I did nand2tetris (also known as "The Elements of Computing Systems")  in high school. I learned as much from is as I learned in my my first two and a half years as a CS major (except for learning Scheme/Racket first semester). I highly recommend it to anybody who has basic mastery of any programming language. The necessary software is Java based (and therefore cross-platform) and free, the first half of the book is free, and the whole book can be purchased for $30.
For people who do not yet know how to program, I recommend "Invent your Own Computer Games with Python" . I like it because it is strongly result-oriented while still teaching lots of principles, and because it is available as a paper book or electronically on the website. Each chapter covers a simple computer game. The chapter opens with a description of how the game works. Then, you are presented with the entire source code of the program. You are supposed to type the code yourself (like BASIC / asm listings in home computing magazines of yore). After the listing, the a few common errors are described, along with where to look for the mis-typed line. If you mistyped a program and can't figure out what you did wrong, the website has a diff utility that will compare your code to the book's and show you the differences - including where the bug is.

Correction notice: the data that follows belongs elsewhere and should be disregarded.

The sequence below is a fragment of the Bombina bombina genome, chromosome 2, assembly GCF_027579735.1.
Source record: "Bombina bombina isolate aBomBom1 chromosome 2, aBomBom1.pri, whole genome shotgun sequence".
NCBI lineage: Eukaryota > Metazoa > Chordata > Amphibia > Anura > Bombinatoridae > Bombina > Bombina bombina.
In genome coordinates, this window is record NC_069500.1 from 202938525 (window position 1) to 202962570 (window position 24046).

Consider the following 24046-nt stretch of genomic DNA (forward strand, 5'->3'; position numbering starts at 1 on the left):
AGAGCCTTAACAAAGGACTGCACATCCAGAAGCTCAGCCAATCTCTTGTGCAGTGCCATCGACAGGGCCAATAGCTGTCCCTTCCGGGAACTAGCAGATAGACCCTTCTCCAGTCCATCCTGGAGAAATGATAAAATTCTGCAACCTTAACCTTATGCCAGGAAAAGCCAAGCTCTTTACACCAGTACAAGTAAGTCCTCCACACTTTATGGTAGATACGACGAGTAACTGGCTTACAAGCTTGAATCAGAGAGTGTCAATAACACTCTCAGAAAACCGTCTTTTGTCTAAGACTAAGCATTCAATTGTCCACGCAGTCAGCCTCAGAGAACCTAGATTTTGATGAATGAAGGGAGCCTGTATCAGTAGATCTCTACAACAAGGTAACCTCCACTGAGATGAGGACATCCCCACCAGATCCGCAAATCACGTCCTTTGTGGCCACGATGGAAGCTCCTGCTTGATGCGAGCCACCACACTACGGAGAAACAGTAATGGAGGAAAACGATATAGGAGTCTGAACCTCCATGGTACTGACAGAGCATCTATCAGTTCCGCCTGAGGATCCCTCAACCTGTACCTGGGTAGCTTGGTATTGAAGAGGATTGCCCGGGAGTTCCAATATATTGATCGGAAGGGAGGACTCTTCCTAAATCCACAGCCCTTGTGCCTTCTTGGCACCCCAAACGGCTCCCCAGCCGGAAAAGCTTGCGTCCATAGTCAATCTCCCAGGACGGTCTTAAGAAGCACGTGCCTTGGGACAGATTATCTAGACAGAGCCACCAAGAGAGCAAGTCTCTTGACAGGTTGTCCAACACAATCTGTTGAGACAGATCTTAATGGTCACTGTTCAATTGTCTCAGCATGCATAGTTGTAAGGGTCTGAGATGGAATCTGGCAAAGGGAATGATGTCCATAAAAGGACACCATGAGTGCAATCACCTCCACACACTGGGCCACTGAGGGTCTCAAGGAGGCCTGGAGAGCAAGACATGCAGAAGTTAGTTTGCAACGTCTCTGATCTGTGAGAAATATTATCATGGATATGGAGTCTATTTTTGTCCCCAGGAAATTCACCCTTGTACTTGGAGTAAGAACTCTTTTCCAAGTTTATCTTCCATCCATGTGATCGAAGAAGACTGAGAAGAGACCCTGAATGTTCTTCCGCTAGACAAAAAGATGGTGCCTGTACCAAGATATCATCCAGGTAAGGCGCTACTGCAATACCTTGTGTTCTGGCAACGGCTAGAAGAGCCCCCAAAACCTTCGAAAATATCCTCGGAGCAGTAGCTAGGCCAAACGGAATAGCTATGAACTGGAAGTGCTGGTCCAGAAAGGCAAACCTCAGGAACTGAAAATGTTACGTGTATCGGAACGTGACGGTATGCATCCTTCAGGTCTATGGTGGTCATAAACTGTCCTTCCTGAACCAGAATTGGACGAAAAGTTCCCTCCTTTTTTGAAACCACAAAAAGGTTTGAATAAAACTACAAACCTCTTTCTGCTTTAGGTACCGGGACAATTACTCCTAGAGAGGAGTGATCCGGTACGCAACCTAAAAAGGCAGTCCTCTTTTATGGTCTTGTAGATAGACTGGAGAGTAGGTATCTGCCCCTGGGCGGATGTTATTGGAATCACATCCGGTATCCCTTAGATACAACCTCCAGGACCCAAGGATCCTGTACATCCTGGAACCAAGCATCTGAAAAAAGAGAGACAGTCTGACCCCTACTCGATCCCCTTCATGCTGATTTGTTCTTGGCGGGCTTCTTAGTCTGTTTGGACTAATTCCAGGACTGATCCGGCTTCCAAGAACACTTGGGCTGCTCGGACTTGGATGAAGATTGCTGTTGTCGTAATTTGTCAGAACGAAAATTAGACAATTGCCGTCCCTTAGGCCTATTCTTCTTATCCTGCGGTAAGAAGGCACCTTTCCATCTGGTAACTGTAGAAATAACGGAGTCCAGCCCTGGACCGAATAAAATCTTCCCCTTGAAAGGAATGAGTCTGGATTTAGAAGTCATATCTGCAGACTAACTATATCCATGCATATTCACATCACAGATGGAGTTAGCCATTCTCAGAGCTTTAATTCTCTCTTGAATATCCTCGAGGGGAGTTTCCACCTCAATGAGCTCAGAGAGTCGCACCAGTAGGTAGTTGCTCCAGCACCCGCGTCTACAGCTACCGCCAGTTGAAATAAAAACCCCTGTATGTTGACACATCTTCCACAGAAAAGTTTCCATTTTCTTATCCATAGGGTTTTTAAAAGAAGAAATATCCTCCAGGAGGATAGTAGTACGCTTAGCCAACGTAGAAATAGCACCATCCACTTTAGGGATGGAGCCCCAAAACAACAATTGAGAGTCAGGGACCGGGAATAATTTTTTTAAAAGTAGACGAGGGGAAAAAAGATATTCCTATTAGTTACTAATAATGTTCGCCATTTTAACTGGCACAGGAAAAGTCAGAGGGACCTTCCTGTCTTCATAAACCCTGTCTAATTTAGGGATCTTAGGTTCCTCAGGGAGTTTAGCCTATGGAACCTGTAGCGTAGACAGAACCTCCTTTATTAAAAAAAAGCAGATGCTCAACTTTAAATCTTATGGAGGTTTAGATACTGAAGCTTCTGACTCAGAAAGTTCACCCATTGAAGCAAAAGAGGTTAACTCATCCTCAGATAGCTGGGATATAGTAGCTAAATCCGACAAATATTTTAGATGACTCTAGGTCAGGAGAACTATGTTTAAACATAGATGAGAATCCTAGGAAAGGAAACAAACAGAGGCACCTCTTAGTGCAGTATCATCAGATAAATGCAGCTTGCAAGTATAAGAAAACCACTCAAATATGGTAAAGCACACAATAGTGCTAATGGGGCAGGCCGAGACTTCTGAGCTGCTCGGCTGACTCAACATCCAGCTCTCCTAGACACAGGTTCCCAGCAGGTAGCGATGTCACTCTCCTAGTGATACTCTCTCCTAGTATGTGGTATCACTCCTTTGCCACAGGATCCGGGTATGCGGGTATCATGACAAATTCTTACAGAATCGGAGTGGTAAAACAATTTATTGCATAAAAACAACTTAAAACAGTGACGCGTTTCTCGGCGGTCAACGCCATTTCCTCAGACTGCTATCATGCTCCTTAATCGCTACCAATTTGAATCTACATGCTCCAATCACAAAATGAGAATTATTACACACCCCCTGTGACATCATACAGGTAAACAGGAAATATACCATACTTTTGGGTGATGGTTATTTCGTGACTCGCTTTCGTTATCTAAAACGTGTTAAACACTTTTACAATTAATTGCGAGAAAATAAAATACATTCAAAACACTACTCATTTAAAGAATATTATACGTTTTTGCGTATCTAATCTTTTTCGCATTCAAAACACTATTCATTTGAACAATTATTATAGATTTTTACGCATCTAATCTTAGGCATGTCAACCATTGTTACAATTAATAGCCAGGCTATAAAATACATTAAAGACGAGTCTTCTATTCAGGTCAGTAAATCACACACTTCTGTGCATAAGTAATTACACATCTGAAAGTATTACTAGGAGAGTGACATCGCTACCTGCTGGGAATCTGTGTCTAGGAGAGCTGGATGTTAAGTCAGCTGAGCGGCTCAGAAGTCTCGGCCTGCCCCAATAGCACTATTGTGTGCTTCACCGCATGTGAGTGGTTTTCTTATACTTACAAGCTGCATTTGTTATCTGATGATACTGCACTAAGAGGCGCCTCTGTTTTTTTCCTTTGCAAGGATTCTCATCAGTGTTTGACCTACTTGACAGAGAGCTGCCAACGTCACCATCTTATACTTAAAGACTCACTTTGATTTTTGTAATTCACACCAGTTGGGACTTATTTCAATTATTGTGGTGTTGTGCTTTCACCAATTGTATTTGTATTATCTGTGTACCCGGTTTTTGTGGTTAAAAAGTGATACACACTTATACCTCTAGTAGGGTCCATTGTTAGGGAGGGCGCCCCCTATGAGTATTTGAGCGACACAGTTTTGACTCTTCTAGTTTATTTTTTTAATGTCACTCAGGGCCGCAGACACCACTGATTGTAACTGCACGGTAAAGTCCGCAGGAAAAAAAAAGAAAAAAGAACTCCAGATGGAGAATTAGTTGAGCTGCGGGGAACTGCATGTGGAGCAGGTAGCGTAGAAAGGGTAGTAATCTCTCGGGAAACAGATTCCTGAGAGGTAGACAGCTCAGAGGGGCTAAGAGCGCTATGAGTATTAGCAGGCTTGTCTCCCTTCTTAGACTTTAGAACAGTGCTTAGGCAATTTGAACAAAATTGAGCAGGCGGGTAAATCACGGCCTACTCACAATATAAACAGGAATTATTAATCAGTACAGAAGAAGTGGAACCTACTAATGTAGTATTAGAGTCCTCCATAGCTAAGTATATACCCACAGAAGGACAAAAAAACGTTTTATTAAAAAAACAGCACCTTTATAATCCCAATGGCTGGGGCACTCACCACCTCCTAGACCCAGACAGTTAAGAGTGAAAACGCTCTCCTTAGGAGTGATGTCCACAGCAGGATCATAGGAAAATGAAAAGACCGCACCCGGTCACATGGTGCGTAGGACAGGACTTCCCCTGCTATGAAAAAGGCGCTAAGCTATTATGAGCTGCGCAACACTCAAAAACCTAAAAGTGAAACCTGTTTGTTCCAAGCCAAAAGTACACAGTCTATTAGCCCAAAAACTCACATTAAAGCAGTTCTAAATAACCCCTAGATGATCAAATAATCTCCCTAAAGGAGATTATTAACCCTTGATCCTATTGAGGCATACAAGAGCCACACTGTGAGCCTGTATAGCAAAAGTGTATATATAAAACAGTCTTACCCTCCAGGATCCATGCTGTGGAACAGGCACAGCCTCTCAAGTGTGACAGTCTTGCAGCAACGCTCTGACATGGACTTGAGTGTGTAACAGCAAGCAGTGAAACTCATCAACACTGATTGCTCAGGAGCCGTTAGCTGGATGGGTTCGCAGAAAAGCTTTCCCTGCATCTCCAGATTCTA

At this point in the chapter, you have a working, playable computer game, and you have at least a passing familiarity with the code that makes it work. The rest of the chapter covers small pieces of the code from the game - pieces that use operations or concepts that the previous games haven't. The chapter explains the concepts in more detail, and gives several examples to play with.
I already had a firm grasp of Java when I read "Invent with Python", but I learned Python very quickly and painlessly with it, and recommend it to everyone who asks me what they should do to get into programming.